Her four children, Jaylee, Anthony, Dante and EJ, are adopted and all have had to overcome personal struggles of their own as well. It makes sense that Stevens’ children are proficient in taekwondo, as they have been practicing it since they first learned to walk.

“They started when they were really young toddlers because she had no sitters, no daycare, because she’s a single mom,” Dek said. “We took them to the taekwondo schools and put them in cribs, but they started crawling out and doing kicks and stuff.”

After practicing taekwondo for so long, Stevens is well-acquainted with the benefits of the sport, traits she wants to pass down to her kids. She said taekwondo has made her stronger mentally, physically and spiritually, and that the sport also provides for personal challenge since you can always improve and get better.

“We are at taekwondo seven days a week and three hours a day, that’s our family time,” Stevens said. “…So it’s an opportunity for us to spend quality time together doing something that we all love.”

In the midst of financial uncertainty, taekwondo also worked as an escape for Stevens and her kids. As a single parent, paying for her many surgeries was a concern for Stevens, to the point where she told her doctors she needed to get back to work. Stevens had accrued some paid leave already, and with support from the union, managed to get enough paid time off to navigate her many surgeries. Now back with the force in a part-time role, Stevens is grateful for the role taekwondo played during her time in the hospital.

“They could worry about doing their best at taekwondo and competing, and they didn’t have to worry about the same things I worry about,” she said.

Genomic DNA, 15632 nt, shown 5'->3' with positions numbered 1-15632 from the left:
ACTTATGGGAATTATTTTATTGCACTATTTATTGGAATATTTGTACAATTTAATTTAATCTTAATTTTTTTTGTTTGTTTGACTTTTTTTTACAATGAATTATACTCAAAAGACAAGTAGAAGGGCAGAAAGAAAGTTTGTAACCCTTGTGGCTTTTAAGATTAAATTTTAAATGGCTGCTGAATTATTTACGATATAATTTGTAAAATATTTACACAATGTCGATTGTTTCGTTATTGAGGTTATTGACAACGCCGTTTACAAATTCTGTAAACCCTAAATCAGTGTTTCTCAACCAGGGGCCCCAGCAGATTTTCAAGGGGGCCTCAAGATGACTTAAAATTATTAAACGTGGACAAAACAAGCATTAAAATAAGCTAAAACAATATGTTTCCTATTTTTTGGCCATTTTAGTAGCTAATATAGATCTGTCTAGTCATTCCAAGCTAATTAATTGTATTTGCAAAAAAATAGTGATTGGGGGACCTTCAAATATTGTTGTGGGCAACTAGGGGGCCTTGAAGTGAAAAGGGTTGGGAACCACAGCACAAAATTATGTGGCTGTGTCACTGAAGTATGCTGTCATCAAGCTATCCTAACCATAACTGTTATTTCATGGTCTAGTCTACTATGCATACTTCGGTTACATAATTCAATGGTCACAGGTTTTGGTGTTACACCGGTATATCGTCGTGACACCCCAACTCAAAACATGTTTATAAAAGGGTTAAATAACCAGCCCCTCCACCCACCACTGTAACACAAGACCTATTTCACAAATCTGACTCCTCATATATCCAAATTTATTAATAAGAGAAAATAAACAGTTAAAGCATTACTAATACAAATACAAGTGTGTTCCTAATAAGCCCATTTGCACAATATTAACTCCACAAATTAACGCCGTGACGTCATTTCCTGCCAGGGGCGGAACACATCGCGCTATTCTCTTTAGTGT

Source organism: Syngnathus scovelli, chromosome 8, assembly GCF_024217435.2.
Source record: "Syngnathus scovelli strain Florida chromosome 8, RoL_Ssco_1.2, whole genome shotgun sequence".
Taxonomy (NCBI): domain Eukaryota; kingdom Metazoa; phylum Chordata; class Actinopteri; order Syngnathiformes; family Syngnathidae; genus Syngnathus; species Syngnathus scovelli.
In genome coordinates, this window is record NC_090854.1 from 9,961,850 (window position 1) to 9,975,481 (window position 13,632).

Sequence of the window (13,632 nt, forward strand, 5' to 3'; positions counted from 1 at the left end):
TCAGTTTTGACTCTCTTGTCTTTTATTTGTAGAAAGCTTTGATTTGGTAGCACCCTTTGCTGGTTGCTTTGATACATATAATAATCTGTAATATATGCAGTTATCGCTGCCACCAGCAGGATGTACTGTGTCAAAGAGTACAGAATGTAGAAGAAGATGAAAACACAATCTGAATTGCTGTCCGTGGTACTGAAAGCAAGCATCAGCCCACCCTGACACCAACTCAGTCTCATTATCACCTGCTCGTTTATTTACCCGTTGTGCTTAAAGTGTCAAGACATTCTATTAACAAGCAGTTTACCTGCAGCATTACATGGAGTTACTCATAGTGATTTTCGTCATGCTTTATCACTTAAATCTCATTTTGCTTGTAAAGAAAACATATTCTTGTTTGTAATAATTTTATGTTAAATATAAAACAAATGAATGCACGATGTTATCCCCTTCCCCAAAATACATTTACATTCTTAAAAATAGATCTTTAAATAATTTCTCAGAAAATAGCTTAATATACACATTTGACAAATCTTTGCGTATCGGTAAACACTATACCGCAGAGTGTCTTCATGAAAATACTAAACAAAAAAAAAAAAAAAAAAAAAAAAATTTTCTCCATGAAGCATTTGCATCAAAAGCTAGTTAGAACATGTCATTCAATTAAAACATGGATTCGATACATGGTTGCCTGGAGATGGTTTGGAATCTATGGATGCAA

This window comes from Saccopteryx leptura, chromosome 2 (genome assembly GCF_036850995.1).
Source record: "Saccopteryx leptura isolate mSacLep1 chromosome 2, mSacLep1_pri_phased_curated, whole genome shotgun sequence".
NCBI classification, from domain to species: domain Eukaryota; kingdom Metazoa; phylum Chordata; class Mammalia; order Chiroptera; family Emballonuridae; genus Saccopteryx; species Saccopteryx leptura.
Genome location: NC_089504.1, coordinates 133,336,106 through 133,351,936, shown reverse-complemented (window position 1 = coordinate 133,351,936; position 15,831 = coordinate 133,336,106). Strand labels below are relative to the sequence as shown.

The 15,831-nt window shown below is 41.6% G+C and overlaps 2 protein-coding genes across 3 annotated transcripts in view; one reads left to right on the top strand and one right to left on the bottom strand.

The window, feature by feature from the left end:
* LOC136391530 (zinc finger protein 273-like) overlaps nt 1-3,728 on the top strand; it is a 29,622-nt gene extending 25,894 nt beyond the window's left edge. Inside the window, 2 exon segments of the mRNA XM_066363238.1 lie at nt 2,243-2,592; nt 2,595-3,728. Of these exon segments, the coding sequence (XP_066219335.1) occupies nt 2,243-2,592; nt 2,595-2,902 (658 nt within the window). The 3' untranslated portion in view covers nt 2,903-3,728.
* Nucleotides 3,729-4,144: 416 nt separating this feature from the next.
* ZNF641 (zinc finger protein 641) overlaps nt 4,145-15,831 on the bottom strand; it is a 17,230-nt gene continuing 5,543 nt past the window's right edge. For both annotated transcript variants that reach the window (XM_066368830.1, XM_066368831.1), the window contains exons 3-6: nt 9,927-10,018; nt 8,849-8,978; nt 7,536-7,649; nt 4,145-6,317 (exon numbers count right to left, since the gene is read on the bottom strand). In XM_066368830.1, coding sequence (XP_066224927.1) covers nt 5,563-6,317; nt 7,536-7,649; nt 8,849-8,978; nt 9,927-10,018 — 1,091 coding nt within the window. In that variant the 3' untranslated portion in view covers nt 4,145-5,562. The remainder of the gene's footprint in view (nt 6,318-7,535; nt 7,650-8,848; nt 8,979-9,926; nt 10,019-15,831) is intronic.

For her kids, they are all experienced taekwondo specialists at this point, with the black belts to prove it. Their favorite way to practice taekwondo isn’t at the studio, but rather at the Cornhusker State Games, in which the family all enjoys competing. Jaylee and Anthony have competed in past years, as they both won gold medals last year, while Dante and EJ will participate for the first time this year.

“The support they got from even the other competitors was really good for them,” Stevens said. It’s just a great, positive place to compete. Win or lose, there is support everywhere and that’s awesome.”

For Christy too, the Cornhusker State Games will take on special significance. Her goal for her recovery is to be able to participate in the taekwondo section of the Games in late July, even if that goal looks far away right now as she is still unable to practice her beloved sport.

In light of her many medical issues, Stevens turned to her faith for help and support in the hard times as well.

“Before I went through all this, God touched me and let me know I was going to be okay,” she said. “I knew that for some reason, he was having me go through this, that I needed to testify that there is a lot more out there to this world than just me.”

She feels a calling in both of her disciplines as a taekwondo instructor and as a police sergeant, because Stevens has the gift of helping people. That gift shines through in much of her work with OPD and motivated her fellow officers to return the same helpfulness and caring spirit she is known to provide, as they all pitched in with meals, time, support and help with her kids.

“It was just a huge relief to her, she’s told several people that she was amazed how it all came together,” Gonzalez said. “It’s one of the most amazing and rewarding things that you’ll see of how quickly people will jump in to help, especially when someone is in a time of need.”

It speaks volumes to Stevens’ character that even after going through the many trials and physical discomforts she suffered in 2018, she remains positive and simply thankful to be alive. Whether at her taekwondo school or on the streets, Stevens has helped countless Omahans and doesn’t plan on stopping her mission anytime soon.

“I think I’m a lot more patient now and a lot more understanding now than I used to be,” Stevens said. “It’s like nothing is as critical as it used to be. It has changed me, I’m not the same person I was, but it’s all for the better.”

Registration is currently open for the 2019 Cornhusker State Games. Featuring competition in 70 sports, participants can find more information and register online at our 2019 Sport Listing